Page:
Asia Time Online - Daily News
Asia Times Chinese
AT Chinese

    Middle East
     Oct 10, 2012

The horizon collapses in the Middle East
By Spengler

"In the long run we are all dead," said John Maynard Keynes. To which the pertinent response is: "What do you mean, 'we'?" For most countries, the long run is a point on the horizon that never arrives. In the Middle East, by contrast, the horizon has collapsed in upon the present. It isn't the apocalypse, but in Iran, Syria, Turkey, and Egypt it must be what the apocalypse feels like. "What some hailed as an Arab Spring," I wrote in my September 2011 book How Civilizations Die (and Why Islam is Dying, Too), "is descending into an Arab Nightmare." The descent continues. We are a long way from hitting bottom.

The short-run problems of the Middle East appear intractable because they are irruptions of long-term problems, in a self-aggravating regional disturbance. It's like August 1914, but without the same civilizational implications: at risk are countries that long


since have languished on the sidelines of the world economy and culture, and whose demise would have few repercussions for the rest of the world.

Egypt cannot achieve stability under a democratically elected Muslim Brotherhood regime any more than it could under military dictatorship, because 60 years of sham modernization atop a pre-modern substratum have destroyed the country's capacity to function.

Turkey cannot solve its Kurdish problem today because the Kurds know that time is on their side: with a fertility three times that of ethnic Turks, Anatolian Kurds will comprise half the country's military-age population a generation from now.

Syria cannot solve its ethnic and religious civil conflicts because the only mechanism capable of suppressing them - a dictatorship by a religious minority - exhausted its capacity to do so.

Iraq's Shi'ite majority cannot govern in the face of Sunni opposition without leaning on Iran, leaving Iran with the option to destabilize and perhaps, eventually, to dismember the country.

And Iran cannot abandon or even postpone its nuclear ambitions, because the collapse of its currency on the black market during the past two weeks reminds its leaders that a rapidly-aging population and fast-depleting oil reserves will lead to an economic breakdown of a scale that no major country has suffered in the modern era.

When the future irrupts into the present, nations take existential risks. Iran will pursue nuclear ambitions that almost beg for military pre-emption; Egypt will pursue a provocative course of Islamist expansion that cuts off its sources of financial support at a moment of economic desperation; Syria's Alawites, Sunnis, Kurds and Druze will fight to bloody exhaustion; Iraq will veer towards a civil war exacerbated by outside actors; and Turkey will lash out in all directions. And in the West, idealists will be demoralized and realists will be confused, the former by the collapse of interest in deals, the latter by the refusal of all players in those countries to accept reality.

Iran's population is aging faster than any population in the history of the world, its economy is a hydrocarbon monoculture, and its oil is running out.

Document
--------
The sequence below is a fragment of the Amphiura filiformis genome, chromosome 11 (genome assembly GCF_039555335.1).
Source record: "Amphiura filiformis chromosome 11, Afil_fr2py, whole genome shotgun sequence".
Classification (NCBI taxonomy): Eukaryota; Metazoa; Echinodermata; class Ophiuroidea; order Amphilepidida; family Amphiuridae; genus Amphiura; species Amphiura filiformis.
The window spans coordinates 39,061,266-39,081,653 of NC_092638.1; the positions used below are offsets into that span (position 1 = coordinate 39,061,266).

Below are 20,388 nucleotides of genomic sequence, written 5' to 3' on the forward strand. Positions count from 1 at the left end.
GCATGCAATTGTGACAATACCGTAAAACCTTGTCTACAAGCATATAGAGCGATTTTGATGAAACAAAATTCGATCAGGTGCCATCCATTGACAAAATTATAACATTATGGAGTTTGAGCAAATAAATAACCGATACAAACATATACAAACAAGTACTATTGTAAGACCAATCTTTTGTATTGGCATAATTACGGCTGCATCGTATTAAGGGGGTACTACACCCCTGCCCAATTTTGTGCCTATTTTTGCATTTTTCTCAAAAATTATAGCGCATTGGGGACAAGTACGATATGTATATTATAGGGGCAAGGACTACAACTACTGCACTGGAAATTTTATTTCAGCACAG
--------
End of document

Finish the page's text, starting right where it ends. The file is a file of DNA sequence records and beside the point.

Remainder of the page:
Figure 1: Iranian Population Ages As Oil Runs Out

Sources: United Nations World Population Prospects: US Department of Energy

About 8% of Iranians are of retirement age now. But Iran's fertility has fallen from seven children per female at the time of the 1979 revolution to around 1.6 at present. When today's bulge generation of young people reaches retirement age, there will be few children to support them, and by mid-century a third of all Iranians will be elderly dependents. Nothing like this sudden shift form pre-modern to post-modern demographics ever has happened. Rich Western countries may not survive the graying of their population. For Iran, with US$4,000 in personal income per capita, low fertility is a national sentence. President Mahmud Ahmadinedjad called it "genocide against the Iranian nation".

Just when Iran most needs hydrocarbon revenues, its oil output will decline sharply. Natural gas exports can offset the decline to some extent, but not entirely. Iran's only chance of survival lies in annexing oil-rich regions on its borders: Bahrain, Iraq's Basra province, parts of Azerbaijan, and ultimately Saudi Arabia's Shi'ite-majority Eastern Province. That is why Iran needs nuclear weapons.

Figure 2: Iran's Population Train Wreck (Click to enlarge)

Iran's fertility collapse is the most extreme example of the trend across the Muslim world. Just behind Iran is Turkey.

Figure 3: Total Fertility Rate in Egypt, Turkey and Iran

Source: UN World Population Prospects

Turkey's overall fertility rate of 2.1 children per female masks a yawning demographic gap between Turkish-speakers, whose fertility rate is just 1.5, and the Kurdish minority, whose fertility is estimated variously at between three and four children per family. Half the military-age men in Anatolian Turkey will have Kurdish as a first language a generation from now.

That is why Kurdish separatists are confident that their guerilla campaign against Turkish security forces ultimately will triumph. There is a demographic time-bomb in the Middle East, but it isn't on the West Bank of the Jordan River, where the Palestinian Arab fertility rate long since converged with the Jewish rate. The map of Anatolia eventually will be redrawn, and probably the adjacent maps of Syria, Iraq and Iran along with it.